Chikungunya virus (CHIKV) is a mosquito-transmitted pathogen responsible for an acute infection of abrupt onset, characterized by high fever, polyarthralgia, myalgia, headaches, chills, and rash. In 2006, CHIKV was responsible for an epidemic outbreak of unprecedented magnitude in the Indian Ocean, stressing the need for therapeutic approaches. Since then, we have acquired a better understanding of CHIKV biology, but we are still missing active molecules against this reemerging pathogen. We recently reported that the nonstructural nsP2 protein of CHIKV induces a transcriptional shutoff that allows the virus to block cellular antiviral response. This was demonstrated using various luciferase-based reporter gene assays, including a trans-reporter system where Gal4 DNA binding domain is fused to Fos transcription factor. Here, we turned this assay into a high-throughput screening system to identify small molecules targeting nsP2-mediated shutoff. Among 3040 molecules tested, we identified one natural compound that partially blocks nsP2 activity and inhibits CHIKV replication in vitro. This proof of concept suggests that similar functional assays could be developed to target other viral proteins mediating a cellular shutoff and identify innovative therapeutic molecules.
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"Recently, cell-based high throughput assays have been developed to identify potential CHIKV inhibitors. One study reported a focus screen of 356 natural compounds and clinically approved drugs using a CHIKV replicon and a concomitant screen with SFV surrogate infection model , while another study screened 3,040 small molecules for inhibitors of CHIKV nsP2 using a novel target-based phenotypic assay approach . Cruz et al.  used a cell-based high throughput screening assay using resazurin against a kinase inhibitor library combined with the image-based high content assay approach to identify compounds against CHIKV having novel antiviral activity. "
[Show abstract][Hide abstract] ABSTRACT: Chikungunya virus (CHIKV) is a mosquito-borne pathogen that has a major health impact in humans and causes acute febrile illness in humans accompanied by joint pains and, in many cases, persistent arthralgia lasting for weeks to years. CHIKV reemerged in 2005-2006 in several parts of the Indian Ocean islands and India after a gap of 32 years, causing millions of cases. The re-emergence of CHIKV has also resulted in numerous outbreaks in several countries in the eastern hemisphere, with a threat to further expand in the near future. However, there is no vaccine against CHIKV infection licensed for human use, and therapy for CHIKV infection is still mainly limited to supportive care as antiviral agents are yet in different stages of testing or development. In this review we explore the different perspectives for chikungunya treatment and the effectiveness of these treatment regimens and discuss the scope for future directions.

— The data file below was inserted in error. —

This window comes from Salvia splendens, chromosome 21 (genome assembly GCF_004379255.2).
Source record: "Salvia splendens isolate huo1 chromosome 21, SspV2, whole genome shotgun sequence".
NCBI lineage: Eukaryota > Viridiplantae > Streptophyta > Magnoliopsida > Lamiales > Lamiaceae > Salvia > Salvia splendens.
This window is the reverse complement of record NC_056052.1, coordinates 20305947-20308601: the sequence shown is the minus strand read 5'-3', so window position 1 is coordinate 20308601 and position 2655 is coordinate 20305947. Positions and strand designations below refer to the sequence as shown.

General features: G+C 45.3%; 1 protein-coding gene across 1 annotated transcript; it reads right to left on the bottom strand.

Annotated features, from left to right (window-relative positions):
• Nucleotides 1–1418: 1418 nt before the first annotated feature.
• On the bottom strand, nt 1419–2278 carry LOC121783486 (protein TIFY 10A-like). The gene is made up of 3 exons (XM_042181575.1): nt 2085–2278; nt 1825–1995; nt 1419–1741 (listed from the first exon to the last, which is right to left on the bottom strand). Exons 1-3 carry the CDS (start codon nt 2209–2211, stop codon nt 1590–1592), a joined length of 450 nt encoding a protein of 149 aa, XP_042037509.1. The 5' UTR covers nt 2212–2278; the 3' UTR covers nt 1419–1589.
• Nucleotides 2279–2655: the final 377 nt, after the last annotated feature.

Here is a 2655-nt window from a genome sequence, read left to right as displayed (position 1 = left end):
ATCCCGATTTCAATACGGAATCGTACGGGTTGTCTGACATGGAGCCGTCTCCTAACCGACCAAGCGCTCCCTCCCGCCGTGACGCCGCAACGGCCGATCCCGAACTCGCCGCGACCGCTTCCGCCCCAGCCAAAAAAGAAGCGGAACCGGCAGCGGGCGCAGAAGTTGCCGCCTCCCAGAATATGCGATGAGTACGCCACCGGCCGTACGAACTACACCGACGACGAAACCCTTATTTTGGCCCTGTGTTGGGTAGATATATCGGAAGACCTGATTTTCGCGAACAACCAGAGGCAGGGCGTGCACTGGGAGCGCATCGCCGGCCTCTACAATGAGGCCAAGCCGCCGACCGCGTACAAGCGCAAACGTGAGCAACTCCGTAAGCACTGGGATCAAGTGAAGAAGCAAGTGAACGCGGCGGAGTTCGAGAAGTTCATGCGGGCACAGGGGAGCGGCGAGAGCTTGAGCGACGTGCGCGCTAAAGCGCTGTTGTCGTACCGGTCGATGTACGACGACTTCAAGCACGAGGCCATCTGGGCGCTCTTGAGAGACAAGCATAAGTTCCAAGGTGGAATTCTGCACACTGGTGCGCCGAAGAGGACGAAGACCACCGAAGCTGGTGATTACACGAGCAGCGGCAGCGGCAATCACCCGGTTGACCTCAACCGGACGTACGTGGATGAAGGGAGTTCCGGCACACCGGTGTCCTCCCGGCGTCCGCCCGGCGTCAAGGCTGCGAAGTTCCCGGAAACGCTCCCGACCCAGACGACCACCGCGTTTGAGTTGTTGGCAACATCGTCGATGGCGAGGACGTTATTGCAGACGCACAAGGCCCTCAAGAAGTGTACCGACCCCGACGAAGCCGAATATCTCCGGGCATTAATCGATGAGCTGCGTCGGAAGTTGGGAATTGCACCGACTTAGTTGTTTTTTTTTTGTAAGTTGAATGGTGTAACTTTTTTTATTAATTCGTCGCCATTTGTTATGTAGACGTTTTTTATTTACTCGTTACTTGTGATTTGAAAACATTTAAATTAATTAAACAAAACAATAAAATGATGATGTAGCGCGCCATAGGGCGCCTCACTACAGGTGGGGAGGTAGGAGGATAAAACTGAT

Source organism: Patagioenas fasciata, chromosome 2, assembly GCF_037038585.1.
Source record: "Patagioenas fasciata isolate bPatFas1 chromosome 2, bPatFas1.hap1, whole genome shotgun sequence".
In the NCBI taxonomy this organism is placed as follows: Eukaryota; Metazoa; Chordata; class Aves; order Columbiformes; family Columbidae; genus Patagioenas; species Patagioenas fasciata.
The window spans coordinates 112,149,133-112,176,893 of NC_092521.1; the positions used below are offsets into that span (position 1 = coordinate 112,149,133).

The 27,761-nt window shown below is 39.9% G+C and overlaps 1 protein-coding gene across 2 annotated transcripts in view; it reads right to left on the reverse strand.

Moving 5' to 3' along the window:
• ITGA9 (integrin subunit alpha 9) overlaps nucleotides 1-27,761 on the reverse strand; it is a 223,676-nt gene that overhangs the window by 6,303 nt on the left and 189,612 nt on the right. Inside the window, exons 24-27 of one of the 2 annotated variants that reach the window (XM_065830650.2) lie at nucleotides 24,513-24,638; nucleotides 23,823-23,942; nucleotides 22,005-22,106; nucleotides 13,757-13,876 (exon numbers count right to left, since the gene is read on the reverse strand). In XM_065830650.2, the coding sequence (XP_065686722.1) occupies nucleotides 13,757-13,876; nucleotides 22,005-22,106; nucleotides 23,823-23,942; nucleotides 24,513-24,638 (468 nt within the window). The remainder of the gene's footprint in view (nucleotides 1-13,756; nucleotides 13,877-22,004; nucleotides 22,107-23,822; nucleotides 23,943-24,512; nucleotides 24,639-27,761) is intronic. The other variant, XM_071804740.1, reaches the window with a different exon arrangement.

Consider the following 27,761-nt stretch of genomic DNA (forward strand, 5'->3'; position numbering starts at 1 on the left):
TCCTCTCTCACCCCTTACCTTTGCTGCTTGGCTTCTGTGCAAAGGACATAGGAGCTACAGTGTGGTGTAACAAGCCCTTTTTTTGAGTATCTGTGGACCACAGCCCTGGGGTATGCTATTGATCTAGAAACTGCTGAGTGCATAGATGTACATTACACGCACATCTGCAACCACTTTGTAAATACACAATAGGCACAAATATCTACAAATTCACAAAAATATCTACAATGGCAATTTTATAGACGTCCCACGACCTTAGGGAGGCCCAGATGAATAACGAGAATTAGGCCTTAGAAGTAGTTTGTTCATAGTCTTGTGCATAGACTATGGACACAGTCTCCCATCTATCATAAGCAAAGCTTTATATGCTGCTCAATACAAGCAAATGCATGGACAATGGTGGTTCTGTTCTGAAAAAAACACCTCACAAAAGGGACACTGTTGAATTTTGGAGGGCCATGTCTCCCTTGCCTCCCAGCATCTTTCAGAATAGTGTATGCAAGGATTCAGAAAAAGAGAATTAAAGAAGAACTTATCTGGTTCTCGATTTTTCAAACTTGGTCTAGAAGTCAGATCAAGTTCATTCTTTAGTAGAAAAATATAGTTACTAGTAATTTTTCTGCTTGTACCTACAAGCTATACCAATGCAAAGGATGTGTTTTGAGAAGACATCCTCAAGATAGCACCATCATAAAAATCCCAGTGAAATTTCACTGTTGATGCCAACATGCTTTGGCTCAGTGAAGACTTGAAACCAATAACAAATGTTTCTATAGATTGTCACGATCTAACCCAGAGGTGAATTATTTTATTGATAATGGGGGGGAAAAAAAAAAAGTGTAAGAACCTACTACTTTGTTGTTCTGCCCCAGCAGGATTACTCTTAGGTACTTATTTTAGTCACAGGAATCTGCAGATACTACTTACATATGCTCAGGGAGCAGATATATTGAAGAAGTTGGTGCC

Full-text · Article · May 2014 · BioMed Research International
[Show abstract][Hide abstract] ABSTRACT: Chikungunya virus (CHIKV) has re-emerged as a significant public health threat since the 2005 chikungunya fever epidemic in La Réunion. Driven by the medical importance of this virus, as well as the lack of approved antivirals, research into the field of CHIKV antivirals has recently intensified. Potential therapeutics that have been reported to show anti-CHIKV activity in vitro range from known broad-spectrum antivirals like chloroquine to novel strategies involving RNA silencing technology. Although most of the earlier efforts focused on compounds that target host components, some recent studies have reported viral targets such as nonstructural proteins. This article examines the reported in vitro and in vivo efficacies, as well as the therapeutic potential of these antiviral compounds.
No preview · Article · May 2013 · Drug discovery today
[Show abstract][Hide abstract] ABSTRACT: Chikungunya virus (CHIKV) is the aetiological agent of the mosquito-borne disease chikungunya fever, a debilitating arthritic disease that, during the past seven years, has caused immeasurable morbidity and some mortality in humans, including newborn babies, following its emergence and dispersal out of Africa to the Indian Ocean islands and Asia. Since the first reports of its existence in Africa in the 1950s, more than 1500 scientific publications on the different aspects of the disease and its causative agent have been produced. Analysis of these publications shows that, following a number of studies in the 1960s and 70s, and in the absence of autochthonous cases in developed countries, the interest of the scientific community remained low. However, in 2005 chikungunya fever unexpectedly re-emerged in the form of devastating epidemics in and around the Indian Ocean. These outbreaks were associated with mutations in the viral genome that facilitated the replication of the virus in Aedes albopictus mosquitoes. Since then, nearly 1000 publications on chikungunya fever have been referenced in the PubMed database. This article provides a comprehensive review of chikungunya fever and CHIKV, including clinical data, epidemiological reports, therapeutic aspects and data relating to animal models for in vivo laboratory studies. It includes supplementary tables of all WHO outbreak bulletins, ProMED Mail alerts, viral sequences available on GenBank, and PubMed reports of clinical cases and seroprevalence studies.
No preview · Article · Jun 2013 · Antiviral research